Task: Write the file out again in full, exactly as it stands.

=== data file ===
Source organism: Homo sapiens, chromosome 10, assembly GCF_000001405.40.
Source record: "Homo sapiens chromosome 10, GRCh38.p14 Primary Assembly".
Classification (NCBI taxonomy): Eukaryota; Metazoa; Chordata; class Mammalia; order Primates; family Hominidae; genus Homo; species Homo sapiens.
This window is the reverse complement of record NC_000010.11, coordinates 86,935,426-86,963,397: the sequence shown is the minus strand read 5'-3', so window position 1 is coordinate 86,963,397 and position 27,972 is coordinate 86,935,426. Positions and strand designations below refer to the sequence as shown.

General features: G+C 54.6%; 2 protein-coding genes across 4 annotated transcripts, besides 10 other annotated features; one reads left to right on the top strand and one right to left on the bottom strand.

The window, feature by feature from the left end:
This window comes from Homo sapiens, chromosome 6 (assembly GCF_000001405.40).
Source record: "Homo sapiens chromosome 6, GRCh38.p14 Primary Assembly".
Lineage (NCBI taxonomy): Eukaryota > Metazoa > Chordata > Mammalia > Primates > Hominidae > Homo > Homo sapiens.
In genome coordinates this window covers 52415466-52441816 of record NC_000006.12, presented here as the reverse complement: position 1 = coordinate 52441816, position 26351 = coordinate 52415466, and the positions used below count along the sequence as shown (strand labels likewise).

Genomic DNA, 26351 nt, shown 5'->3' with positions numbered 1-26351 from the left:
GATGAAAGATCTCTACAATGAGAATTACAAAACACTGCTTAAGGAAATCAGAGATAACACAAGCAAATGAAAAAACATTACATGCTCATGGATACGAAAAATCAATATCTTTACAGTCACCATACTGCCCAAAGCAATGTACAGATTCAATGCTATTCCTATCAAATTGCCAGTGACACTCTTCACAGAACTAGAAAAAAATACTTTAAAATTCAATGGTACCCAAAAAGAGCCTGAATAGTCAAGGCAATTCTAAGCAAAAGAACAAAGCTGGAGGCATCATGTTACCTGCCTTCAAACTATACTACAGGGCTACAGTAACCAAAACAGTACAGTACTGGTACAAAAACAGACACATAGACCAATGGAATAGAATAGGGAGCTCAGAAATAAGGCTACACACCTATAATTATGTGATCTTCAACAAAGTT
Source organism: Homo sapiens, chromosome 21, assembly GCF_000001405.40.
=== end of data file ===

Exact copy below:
Source organism: Homo sapiens, chromosome 10, assembly GCF_000001405.40.
Source record: "Homo sapiens chromosome 10, GRCh38.p14 Primary Assembly".
Classification (NCBI taxonomy): Eukaryota; Metazoa; Chordata; class Mammalia; order Primates; family Hominidae; genus Homo; species Homo sapiens.
This window is the reverse complement of record NC_000010.11, coordinates 86,935,426-86,963,397: the sequence shown is the minus strand read 5'-3', so window position 1 is coordinate 86,963,397 and position 27,972 is coordinate 86,935,426. Positions and strand designations below refer to the sequence as shown.

General features: G+C 54.6%; 2 protein-coding genes across 4 annotated transcripts, besides 10 other annotated features; one reads left to right on the top strand and one right to left on the bottom strand.

The window, feature by feature from the left end:
This window comes from Homo sapiens, chromosome 6 (assembly GCF_000001405.40).
Source record: "Homo sapiens chromosome 6, GRCh38.p14 Primary Assembly".
Lineage (NCBI taxonomy): Eukaryota > Metazoa > Chordata > Mammalia > Primates > Hominidae > Homo > Homo sapiens.
In genome coordinates this window covers 52415466-52441816 of record NC_000006.12, presented here as the reverse complement: position 1 = coordinate 52441816, position 26351 = coordinate 52415466, and the positions used below count along the sequence as shown (strand labels likewise).

Genomic DNA, 26351 nt, shown 5'->3' with positions numbered 1-26351 from the left:
GATGAAAGATCTCTACAATGAGAATTACAAAACACTGCTTAAGGAAATCAGAGATAACACAAGCAAATGAAAAAACATTACATGCTCATGGATACGAAAAATCAATATCTTTACAGTCACCATACTGCCCAAAGCAATGTACAGATTCAATGCTATTCCTATCAAATTGCCAGTGACACTCTTCACAGAACTAGAAAAAAATACTTTAAAATTCAATGGTACCCAAAAAGAGCCTGAATAGTCAAGGCAATTCTAAGCAAAAGAACAAAGCTGGAGGCATCATGTTACCTGCCTTCAAACTATACTACAGGGCTACAGTAACCAAAACAGTACAGTACTGGTACAAAAACAGACACATAGACCAATGGAATAGAATAGGGAGCTCAGAAATAAGGCTACACACCTATAATTATGTGATCTTCAACAAAGTT
Source organism: Homo sapiens, chromosome 21, assembly GCF_000001405.40.